Thursday, January 1, 2009

Gratitude Moment - or actually the entire day

Attempting to create a "Blog Page" and organize my thoughts combined with images has been gratifying - this first day of the New Year - 2009! It has also been challenging for I am so ignorant about the nuts and bolts . . . and learning as I stumble! However: I count this experience as a blessing - learning something new - and sharing with friends (or more likely: boring my friends!).


A frequent, chronological publication of personal thoughts and Web links.
A blog is often a mixture of what is happening in a person's life and what is happening on the Web, a kind of hybrid diary/guide site, although there are as many unique types of blogs as there are people. People maintained blogs long before the term was coined, but the trend gained momentum with the introduction of automated published systems, most notably Blogger at Thousands of people use services such as Blogger to simplify and accelerate the publishing process. Blogs are alternatively called web logs or weblogs. However, "blog" seems less likely to cause confusion, as "web log" can also mean a server's log files.

Happy New Year!

There is a certain excitement about anticipating the events of a new year. A
No one knows of course what the future holds - but I pray that 2009 will be a good year!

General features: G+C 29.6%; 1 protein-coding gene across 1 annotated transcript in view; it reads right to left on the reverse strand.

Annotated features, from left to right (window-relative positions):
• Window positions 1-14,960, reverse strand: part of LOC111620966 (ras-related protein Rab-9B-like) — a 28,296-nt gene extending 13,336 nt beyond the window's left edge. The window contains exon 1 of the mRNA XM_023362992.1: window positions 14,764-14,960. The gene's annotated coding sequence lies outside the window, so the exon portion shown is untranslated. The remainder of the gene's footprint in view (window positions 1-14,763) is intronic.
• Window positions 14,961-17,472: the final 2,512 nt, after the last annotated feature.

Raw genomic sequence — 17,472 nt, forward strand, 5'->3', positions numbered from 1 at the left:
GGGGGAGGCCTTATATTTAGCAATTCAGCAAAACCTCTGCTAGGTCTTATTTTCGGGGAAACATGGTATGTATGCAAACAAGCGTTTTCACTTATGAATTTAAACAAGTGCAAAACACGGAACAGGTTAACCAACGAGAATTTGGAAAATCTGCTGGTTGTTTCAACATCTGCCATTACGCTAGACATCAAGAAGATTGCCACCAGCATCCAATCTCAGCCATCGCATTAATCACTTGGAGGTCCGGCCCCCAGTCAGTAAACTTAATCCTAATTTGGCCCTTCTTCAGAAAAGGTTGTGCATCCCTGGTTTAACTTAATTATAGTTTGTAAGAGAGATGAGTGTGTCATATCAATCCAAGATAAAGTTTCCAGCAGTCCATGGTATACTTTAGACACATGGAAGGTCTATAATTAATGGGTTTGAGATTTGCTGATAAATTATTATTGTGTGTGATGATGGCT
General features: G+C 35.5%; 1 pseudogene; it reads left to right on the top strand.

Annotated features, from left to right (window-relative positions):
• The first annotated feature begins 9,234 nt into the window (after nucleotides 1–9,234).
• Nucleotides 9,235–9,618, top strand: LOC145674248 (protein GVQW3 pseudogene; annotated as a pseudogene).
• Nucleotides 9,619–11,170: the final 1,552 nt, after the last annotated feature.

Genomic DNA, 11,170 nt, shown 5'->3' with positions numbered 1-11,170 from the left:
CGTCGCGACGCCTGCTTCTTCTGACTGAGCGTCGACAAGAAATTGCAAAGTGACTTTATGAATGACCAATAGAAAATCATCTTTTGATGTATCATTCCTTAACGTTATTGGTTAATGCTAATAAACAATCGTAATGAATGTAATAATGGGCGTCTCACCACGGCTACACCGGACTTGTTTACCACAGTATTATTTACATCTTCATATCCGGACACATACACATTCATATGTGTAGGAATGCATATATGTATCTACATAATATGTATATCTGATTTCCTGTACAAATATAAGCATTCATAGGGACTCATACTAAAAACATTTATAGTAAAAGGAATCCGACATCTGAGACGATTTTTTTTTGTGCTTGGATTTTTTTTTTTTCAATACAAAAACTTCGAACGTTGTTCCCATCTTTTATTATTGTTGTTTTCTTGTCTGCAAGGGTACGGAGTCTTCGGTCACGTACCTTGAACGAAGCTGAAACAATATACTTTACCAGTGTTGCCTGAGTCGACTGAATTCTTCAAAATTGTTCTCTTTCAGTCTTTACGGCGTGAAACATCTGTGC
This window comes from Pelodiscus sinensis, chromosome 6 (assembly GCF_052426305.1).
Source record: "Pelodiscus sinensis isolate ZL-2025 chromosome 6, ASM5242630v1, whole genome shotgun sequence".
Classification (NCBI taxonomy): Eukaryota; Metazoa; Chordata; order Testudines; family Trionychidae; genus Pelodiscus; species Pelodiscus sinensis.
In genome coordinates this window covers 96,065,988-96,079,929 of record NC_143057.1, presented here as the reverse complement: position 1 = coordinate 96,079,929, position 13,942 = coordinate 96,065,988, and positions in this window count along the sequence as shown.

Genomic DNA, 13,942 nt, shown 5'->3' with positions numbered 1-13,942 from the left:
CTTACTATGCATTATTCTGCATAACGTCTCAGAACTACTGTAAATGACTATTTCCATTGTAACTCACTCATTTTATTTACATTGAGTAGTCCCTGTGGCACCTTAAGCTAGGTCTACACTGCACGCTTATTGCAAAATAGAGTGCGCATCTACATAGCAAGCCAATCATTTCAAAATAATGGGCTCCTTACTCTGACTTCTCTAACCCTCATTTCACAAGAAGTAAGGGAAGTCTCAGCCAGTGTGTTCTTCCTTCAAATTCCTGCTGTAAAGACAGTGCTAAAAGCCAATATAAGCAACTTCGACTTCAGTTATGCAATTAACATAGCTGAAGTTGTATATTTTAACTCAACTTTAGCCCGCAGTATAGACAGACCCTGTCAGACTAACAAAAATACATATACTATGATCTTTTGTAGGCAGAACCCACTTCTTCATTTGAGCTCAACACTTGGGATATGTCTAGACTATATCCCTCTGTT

New Year - 2009


Dear Lord, please give me...

A few friends who understand me,
and yet remain my friends.

A work to do which has real value,
without which the world would feel the poorer.

A mind unafraid to travel,
even though the trail be not blazed.

An understanding heart...
A sense of humor.

Time for quiet, silent meditation.

A feeling of the presence of God
and the patience to wait for the coming of these things,
with the wisdom to know them when they come.

~By W.R. Hunt

Interesting article in the Science section of the New York Times (December 29, 2008) regarding religion and self-control.

Dr. Michael McCullough states: Brain-scan studies have shown that when people pray or meditate, there’s a lot of activity in two parts of the brain that are important for self-regulation and control of attention and emotion,” he said. “The rituals that religions have been encouraging for thousands of years seem to be a kind of anaerobic workout for self-control.”